One of the deadliest terrorist attacks took place in Luxor in 1997: 62 tourists were killed at the Al-Deir Al-Bahari site in Luxor by terrorists. More recently in 2015, Egypt’s security forces said they foiled a suicide bomb attack at the ancient Karnak temple.
The fact is, no country is impervious to bad actors and extremists; however, I do believe that safety and security is an issue that has to be considered seriously before traveling to Egypt. Though we made the decision to travel to Egypt despite the concerns, it doesn’t mean that it is my place to tell anyone that it is “perfectly safe” to visit Egypt.
In fact, during our trip we passed the wreckage of a tour bus full of South African tourists that had just hit a roadside bomb near the new Egyptian Museum. Thankfully, I believe that there were no casualties – but the event left us feeling very shaken up and anxious. Though there are security checks and road barricades at most major tourist sites as well as armed military on the roads, I encourage you to stay abreast of news concerning Egypt ahead of your trip, and check Egypt travel advisories for the latest updates and developments.
In terms of common scams in Egypt, you should assume that nothing is free – don’t take photos of the camels, don’t take photos of the guards, don’t accept any “free” souvenirs. Keep a close eye on your belongings and don’t hand your camera over to anyone but your guide. In Luxor, a “Nile cruise waiter” scam has become quite popular: basically, men target cruise passengers who venture off the boat without a guide. They will claim to be a waiter, porter or receptionist on the boat and say that they can show you around Luxor…except they don’t actually work on the boat at all and will demand a tidy sum after the tour. The scam is very convincing, and the scam artists will say things like, “hello my friend! Remember me? I work on the boat!” in the hopes that you’ll confuse them with an actual staff member on the ship. Don’t go anywhere with them, and always ask your guide or the official cruise ship staff if you need help.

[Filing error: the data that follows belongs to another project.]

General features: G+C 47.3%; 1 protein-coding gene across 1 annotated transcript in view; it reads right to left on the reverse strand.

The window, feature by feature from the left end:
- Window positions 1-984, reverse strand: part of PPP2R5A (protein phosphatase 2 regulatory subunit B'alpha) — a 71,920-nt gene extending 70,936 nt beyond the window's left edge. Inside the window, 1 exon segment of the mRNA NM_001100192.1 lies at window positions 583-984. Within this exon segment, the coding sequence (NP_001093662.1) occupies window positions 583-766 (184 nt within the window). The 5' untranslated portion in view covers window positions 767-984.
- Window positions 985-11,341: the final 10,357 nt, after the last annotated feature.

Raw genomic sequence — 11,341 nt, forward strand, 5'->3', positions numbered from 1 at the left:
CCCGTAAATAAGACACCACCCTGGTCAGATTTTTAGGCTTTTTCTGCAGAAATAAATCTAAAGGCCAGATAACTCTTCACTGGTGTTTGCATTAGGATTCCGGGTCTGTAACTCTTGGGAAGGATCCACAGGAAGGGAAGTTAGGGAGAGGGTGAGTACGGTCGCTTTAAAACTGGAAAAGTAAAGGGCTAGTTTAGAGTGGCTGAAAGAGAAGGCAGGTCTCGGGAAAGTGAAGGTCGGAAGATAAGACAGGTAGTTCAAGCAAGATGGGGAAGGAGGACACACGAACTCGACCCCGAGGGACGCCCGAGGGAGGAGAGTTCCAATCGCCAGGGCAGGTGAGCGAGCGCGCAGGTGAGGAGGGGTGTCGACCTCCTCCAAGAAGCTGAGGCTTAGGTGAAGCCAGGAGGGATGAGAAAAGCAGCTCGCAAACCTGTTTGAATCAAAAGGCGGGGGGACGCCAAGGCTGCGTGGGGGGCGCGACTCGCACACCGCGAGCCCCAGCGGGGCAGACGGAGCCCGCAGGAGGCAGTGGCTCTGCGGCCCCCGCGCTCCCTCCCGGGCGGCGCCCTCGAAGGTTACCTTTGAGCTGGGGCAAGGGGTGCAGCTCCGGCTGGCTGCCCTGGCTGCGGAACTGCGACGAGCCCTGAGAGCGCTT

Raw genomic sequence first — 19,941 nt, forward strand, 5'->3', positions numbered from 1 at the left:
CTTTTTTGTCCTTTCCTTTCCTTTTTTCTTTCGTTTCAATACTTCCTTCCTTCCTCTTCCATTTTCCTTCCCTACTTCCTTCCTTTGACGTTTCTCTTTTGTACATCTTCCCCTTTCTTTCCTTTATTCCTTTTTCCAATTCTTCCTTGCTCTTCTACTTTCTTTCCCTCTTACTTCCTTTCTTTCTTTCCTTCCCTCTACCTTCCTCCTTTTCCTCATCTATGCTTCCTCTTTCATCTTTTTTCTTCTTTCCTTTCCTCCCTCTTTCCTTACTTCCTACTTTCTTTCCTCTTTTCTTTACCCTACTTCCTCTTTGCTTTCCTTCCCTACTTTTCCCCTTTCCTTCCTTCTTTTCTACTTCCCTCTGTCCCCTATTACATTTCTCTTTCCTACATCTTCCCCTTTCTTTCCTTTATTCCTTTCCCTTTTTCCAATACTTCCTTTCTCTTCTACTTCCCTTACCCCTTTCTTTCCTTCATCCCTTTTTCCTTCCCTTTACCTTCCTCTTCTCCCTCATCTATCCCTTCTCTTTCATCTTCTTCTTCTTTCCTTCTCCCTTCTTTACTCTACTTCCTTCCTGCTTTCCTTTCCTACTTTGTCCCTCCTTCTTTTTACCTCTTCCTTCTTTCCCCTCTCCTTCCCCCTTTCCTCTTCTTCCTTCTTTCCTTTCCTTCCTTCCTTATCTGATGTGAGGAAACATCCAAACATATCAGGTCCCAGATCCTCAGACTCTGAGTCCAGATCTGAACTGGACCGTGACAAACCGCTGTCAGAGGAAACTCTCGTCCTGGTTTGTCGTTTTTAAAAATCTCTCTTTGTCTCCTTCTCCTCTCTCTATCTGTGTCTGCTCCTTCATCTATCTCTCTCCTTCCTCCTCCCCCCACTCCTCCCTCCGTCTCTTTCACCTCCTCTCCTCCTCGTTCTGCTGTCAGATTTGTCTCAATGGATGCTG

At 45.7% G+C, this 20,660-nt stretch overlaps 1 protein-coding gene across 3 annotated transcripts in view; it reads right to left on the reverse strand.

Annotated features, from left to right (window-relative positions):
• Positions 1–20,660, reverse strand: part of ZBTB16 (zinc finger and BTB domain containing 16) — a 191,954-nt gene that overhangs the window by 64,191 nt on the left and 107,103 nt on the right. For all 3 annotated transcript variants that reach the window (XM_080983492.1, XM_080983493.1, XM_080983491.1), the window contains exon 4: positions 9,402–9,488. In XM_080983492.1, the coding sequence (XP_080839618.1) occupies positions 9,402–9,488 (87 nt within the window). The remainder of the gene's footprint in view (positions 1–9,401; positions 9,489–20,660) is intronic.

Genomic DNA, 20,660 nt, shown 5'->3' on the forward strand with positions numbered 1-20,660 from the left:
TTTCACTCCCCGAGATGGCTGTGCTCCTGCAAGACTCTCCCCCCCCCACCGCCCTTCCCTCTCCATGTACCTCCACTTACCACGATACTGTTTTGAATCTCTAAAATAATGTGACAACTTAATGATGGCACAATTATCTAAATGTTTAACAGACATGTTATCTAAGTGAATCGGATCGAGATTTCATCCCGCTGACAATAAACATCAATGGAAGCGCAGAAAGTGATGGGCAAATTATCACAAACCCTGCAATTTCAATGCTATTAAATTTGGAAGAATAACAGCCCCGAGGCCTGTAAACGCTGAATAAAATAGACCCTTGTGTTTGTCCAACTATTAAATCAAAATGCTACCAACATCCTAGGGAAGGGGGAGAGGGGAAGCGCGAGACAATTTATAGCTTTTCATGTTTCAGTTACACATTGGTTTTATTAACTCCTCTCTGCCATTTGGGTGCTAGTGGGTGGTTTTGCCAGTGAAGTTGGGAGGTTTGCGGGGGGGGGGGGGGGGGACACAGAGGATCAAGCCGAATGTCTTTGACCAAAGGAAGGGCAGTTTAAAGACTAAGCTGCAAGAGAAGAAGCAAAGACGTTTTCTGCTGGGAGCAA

Another thing to be aware of in Egypt is the corrupt security guards stationed at all of the tourist attractions. Many landmarks (like the tombs in the Valley of the Kings) do not allow tour guides to enter with their guests to restrict the foot traffic (to reduce congestion and external contaminants that visitors bring into the sites). So what do the security guards do when the tourists are alone? They offer “secret” tours to areas that are off-limits, photo-bomb your shots and ask for money, or tell you that photos are not allowed (but they’ll let you take photos if you pay them). At the Temple of Hatshepsut, one guard even tore the scarf off a woman’s neck, tied it into a turban on her head without her permission and then demanded money – when you are surrounded by 4 “official” guards what are you going to do? She reluctantly opened her purse, handed over some cash, put the scarf back around her neck and walked away shaking her head. No one is immune to the incessant nagging and it can seriously dampen the experience of sightseeing in Egypt.
So, should you still visit Luxor and Egypt? My answer is: only if you’re comfortable doing so. No country is immune to attacks and scams, and the vast majority of trips to Egypt are trouble-free. You can make things easier for yourself by enlisting an experienced tour company in Egypt to help you plan and organize your trip. In terms of safety, most governments also agree that you should take certain precautions including maintaining a high level of security awareness in crowded places and at large gatherings, and avoiding travel to the Sinai Peninsula, the Western Desert and border areas.
How to plan a trip to Egypt